Operating out of Minnesota for the past three years, Tiny Mission is a growing web and mobile development shop with an ambitious objective that belies the company name.
Focusing on enterprise software solutions for clients large and small, Tiny Mission also habitually churns out internal projects that are intended to scratch their own itch or fill market voids.
One of their latest side projects is Bump Your Lump, which hit the iOS App Store a couple weeks ago with a $1.99 price point. It’s run logging/fitness tracking software with a very specific twist: it’s geared toward women with new babies hoping to shed weight after their pregnancy.
“The apps that we’ve done on our own are apps that we wanted to see in the App Store and that we wanted to share with other people,” says account director Camilo Pineda, adding that the idea for Bump Your Lump materialized after one of the company’s programmers had a baby.
Pineda readily admits that there are “a million apps” that do the workout logging better than they do (he says he uses Nike+ every time he goes out for a run), but believes that the specialized features in Bump Your Lump differentiate it within a particular niche. The app tracks a person’s jogging progress while out for a run with the little bundle of joy, incorporating the weight of the stroller you’re pushing into calories burned and offering photo functionality that serves as a social feature (you can easily share images on Facebook) and a motivation tool (you can see the results over time).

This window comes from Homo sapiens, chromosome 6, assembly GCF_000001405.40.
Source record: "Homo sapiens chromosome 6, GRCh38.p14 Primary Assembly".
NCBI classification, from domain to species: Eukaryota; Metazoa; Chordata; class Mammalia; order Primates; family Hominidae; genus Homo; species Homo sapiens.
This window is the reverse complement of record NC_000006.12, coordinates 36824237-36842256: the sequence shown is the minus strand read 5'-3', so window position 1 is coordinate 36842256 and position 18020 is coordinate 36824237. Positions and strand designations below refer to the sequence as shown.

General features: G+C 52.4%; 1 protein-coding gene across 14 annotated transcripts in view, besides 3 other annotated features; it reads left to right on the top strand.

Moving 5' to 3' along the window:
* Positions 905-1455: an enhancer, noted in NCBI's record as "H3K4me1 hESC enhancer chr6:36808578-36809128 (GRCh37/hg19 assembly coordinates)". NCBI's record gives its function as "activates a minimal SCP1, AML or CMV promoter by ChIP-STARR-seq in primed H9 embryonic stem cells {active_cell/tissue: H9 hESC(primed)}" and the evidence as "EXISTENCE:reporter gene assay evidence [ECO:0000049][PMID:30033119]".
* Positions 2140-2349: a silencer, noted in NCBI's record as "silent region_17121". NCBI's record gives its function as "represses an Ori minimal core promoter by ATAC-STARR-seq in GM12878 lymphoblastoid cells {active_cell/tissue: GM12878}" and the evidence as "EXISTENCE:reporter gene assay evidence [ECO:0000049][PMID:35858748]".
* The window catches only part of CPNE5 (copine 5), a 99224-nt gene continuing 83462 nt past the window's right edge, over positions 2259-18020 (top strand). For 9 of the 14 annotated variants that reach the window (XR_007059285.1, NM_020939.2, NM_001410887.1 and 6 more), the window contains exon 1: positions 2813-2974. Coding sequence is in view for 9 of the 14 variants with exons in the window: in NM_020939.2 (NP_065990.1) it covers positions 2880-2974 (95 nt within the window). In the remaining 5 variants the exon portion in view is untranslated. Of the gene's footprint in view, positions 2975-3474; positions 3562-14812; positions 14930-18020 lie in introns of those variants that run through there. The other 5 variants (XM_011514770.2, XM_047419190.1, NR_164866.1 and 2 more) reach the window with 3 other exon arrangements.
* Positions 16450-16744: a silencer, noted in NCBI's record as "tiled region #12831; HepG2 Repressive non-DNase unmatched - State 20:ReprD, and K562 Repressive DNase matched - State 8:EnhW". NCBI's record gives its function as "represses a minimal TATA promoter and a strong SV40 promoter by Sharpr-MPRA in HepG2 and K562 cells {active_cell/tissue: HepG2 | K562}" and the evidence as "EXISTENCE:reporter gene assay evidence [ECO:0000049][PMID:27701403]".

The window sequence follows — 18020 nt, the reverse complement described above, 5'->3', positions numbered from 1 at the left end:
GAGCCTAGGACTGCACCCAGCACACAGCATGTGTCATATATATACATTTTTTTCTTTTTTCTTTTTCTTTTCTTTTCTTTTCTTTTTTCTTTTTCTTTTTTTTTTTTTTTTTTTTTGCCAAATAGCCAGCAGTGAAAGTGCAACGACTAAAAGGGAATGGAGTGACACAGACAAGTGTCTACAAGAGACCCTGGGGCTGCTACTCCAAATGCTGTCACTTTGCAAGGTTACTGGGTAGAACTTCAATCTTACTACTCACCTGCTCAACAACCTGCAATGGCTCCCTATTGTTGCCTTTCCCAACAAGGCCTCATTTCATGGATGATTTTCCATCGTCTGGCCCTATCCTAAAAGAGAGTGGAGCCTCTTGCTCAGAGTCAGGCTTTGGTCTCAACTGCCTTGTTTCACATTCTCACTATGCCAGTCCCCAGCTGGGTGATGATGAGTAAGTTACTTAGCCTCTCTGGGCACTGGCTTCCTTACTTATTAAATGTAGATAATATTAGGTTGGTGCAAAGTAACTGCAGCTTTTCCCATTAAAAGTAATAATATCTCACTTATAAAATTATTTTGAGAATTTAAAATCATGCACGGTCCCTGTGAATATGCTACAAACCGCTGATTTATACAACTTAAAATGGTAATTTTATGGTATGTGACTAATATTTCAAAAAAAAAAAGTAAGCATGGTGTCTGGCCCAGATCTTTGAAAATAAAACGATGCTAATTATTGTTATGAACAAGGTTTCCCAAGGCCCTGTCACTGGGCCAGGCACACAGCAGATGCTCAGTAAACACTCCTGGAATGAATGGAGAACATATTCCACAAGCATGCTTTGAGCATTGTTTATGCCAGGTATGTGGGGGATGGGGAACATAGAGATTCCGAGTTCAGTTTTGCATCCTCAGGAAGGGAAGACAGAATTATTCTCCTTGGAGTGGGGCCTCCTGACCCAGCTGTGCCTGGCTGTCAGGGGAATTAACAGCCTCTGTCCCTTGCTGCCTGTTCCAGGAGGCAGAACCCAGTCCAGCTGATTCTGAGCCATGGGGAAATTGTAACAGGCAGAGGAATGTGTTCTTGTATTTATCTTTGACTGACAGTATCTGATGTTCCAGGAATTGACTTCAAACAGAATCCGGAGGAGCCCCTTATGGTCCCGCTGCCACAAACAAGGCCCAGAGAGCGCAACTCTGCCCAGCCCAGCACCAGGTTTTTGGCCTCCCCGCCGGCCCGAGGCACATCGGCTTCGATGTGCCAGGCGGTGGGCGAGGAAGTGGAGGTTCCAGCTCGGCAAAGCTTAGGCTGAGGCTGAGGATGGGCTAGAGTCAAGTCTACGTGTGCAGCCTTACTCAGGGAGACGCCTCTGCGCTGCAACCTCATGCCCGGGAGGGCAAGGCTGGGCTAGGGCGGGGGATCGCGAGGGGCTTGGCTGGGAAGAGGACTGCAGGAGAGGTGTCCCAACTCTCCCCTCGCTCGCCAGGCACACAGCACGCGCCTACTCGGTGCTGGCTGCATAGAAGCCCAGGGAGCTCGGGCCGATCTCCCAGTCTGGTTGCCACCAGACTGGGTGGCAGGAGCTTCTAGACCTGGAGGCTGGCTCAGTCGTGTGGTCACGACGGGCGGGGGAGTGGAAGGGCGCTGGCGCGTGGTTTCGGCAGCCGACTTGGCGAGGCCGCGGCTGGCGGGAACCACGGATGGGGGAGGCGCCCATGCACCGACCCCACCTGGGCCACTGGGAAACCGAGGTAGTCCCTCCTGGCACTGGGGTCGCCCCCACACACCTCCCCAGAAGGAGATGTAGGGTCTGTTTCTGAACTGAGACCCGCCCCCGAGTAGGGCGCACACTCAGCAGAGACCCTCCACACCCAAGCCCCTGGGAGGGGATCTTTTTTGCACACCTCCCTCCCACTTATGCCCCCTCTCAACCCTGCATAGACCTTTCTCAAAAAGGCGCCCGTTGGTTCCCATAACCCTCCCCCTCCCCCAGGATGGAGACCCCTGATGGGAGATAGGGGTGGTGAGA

So far, they’ve been pleased with the results. While he wouldn’t share specific numbers, Pineda insists that early sales for the app have surpassed their expectations, in no small part because Tiny Mission did something they haven’t often done in the past: translated it to add global appeal.
Bump Your Lump is available in five languages, providing a profound worldwide boost with numerous downloads in countries like Brazil, Portugal and France. Given that translating the app wasn’t very costly and has yielded substantial benefits, the developer plans to start following this path much more often going forward.
Turned around in three weeks or so, this is just one of many apps that Tiny Mission has built during spare time between client projects (their recent release, My Bag?, which helps travelers identify their luggage at the airport, is another example). To spread awareness of Bump Your Lump, they’ve tapped into social media and blogging – particularly the burgeoning “mommy blogging” space.
Still, at the end of the day, you don’t get the sense that achieving sky-high sales numbers is the prime directive with projects like these.
“It’d be nice to get extra income from that, but I think we’re looking for these apps to be more of a marketing test for our contract work,” says Pineda. “We’re entering this third wave of development where companies are looking for more from their apps than glorified websites – they want their apps to do something now.”
“When we can show some utility in our apps to our clients, we can get more clients and feed that side of it.”